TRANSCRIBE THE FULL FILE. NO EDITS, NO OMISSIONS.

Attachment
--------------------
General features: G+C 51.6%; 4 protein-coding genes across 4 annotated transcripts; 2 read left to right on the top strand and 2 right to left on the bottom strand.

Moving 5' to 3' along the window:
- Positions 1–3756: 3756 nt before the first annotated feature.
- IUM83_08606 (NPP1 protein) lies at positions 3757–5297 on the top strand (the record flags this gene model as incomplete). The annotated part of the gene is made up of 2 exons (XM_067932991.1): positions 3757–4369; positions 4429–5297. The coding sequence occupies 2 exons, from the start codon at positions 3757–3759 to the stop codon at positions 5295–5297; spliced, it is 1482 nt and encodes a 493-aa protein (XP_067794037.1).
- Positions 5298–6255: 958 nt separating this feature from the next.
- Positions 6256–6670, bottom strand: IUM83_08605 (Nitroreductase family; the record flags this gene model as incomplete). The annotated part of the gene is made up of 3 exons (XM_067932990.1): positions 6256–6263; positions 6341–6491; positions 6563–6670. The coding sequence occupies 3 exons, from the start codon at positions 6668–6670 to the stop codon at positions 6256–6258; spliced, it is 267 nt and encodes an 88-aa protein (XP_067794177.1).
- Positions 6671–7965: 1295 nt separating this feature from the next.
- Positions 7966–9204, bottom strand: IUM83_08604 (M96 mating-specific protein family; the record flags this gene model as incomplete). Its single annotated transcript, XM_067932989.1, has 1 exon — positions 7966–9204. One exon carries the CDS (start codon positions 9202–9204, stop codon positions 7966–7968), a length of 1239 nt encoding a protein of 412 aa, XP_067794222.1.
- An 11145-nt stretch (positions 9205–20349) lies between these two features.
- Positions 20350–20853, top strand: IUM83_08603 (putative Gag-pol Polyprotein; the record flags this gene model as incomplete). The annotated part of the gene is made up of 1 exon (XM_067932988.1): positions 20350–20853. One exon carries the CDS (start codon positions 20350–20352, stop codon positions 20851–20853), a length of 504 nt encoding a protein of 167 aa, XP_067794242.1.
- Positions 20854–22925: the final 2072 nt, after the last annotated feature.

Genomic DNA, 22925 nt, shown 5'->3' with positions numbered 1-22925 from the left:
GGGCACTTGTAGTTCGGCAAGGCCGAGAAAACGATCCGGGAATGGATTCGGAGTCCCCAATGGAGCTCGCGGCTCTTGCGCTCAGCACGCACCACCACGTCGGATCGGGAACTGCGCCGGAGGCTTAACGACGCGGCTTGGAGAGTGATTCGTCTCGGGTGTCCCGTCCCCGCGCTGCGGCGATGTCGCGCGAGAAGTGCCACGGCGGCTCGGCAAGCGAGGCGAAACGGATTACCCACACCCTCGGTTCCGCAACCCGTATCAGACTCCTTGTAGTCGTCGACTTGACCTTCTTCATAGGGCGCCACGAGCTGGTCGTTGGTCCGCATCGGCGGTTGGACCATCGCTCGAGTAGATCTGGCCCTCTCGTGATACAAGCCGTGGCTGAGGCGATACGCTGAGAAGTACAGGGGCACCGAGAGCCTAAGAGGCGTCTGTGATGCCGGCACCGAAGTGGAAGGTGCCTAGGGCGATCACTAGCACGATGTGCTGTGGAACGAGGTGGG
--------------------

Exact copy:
General features: G+C 51.6%; 4 protein-coding genes across 4 annotated transcripts; 2 read left to right on the top strand and 2 right to left on the bottom strand.

Moving 5' to 3' along the window:
- Positions 1–3756: 3756 nt before the first annotated feature.
- IUM83_08606 (NPP1 protein) lies at positions 3757–5297 on the top strand (the record flags this gene model as incomplete). The annotated part of the gene is made up of 2 exons (XM_067932991.1): positions 3757–4369; positions 4429–5297. The coding sequence occupies 2 exons, from the start codon at positions 3757–3759 to the stop codon at positions 5295–5297; spliced, it is 1482 nt and encodes a 493-aa protein (XP_067794037.1).
- Positions 5298–6255: 958 nt separating this feature from the next.
- Positions 6256–6670, bottom strand: IUM83_08605 (Nitroreductase family; the record flags this gene model as incomplete). The annotated part of the gene is made up of 3 exons (XM_067932990.1): positions 6256–6263; positions 6341–6491; positions 6563–6670. The coding sequence occupies 3 exons, from the start codon at positions 6668–6670 to the stop codon at positions 6256–6258; spliced, it is 267 nt and encodes an 88-aa protein (XP_067794177.1).
- Positions 6671–7965: 1295 nt separating this feature from the next.
- Positions 7966–9204, bottom strand: IUM83_08604 (M96 mating-specific protein family; the record flags this gene model as incomplete). Its single annotated transcript, XM_067932989.1, has 1 exon — positions 7966–9204. One exon carries the CDS (start codon positions 9202–9204, stop codon positions 7966–7968), a length of 1239 nt encoding a protein of 412 aa, XP_067794222.1.
- An 11145-nt stretch (positions 9205–20349) lies between these two features.
- Positions 20350–20853, top strand: IUM83_08603 (putative Gag-pol Polyprotein; the record flags this gene model as incomplete). The annotated part of the gene is made up of 1 exon (XM_067932988.1): positions 20350–20853. One exon carries the CDS (start codon positions 20350–20352, stop codon positions 20851–20853), a length of 504 nt encoding a protein of 167 aa, XP_067794242.1.
- Positions 20854–22925: the final 2072 nt, after the last annotated feature.

Genomic DNA, 22925 nt, shown 5'->3' with positions numbered 1-22925 from the left:
GGGCACTTGTAGTTCGGCAAGGCCGAGAAAACGATCCGGGAATGGATTCGGAGTCCCCAATGGAGCTCGCGGCTCTTGCGCTCAGCACGCACCACCACGTCGGATCGGGAACTGCGCCGGAGGCTTAACGACGCGGCTTGGAGAGTGATTCGTCTCGGGTGTCCCGTCCCCGCGCTGCGGCGATGTCGCGCGAGAAGTGCCACGGCGGCTCGGCAAGCGAGGCGAAACGGATTACCCACACCCTCGGTTCCGCAACCCGTATCAGACTCCTTGTAGTCGTCGACTTGACCTTCTTCATAGGGCGCCACGAGCTGGTCGTTGGTCCGCATCGGCGGTTGGACCATCGCTCGAGTAGATCTGGCCCTCTCGTGATACAAGCCGTGGCTGAGGCGATACGCTGAGAAGTACAGGGGCACCGAGAGCCTAAGAGGCGTCTGTGATGCCGGCACCGAAGTGGAAGGTGCCTAGGGCGATCACTAGCACGATGTGCTGTGGAACGAGGTGGG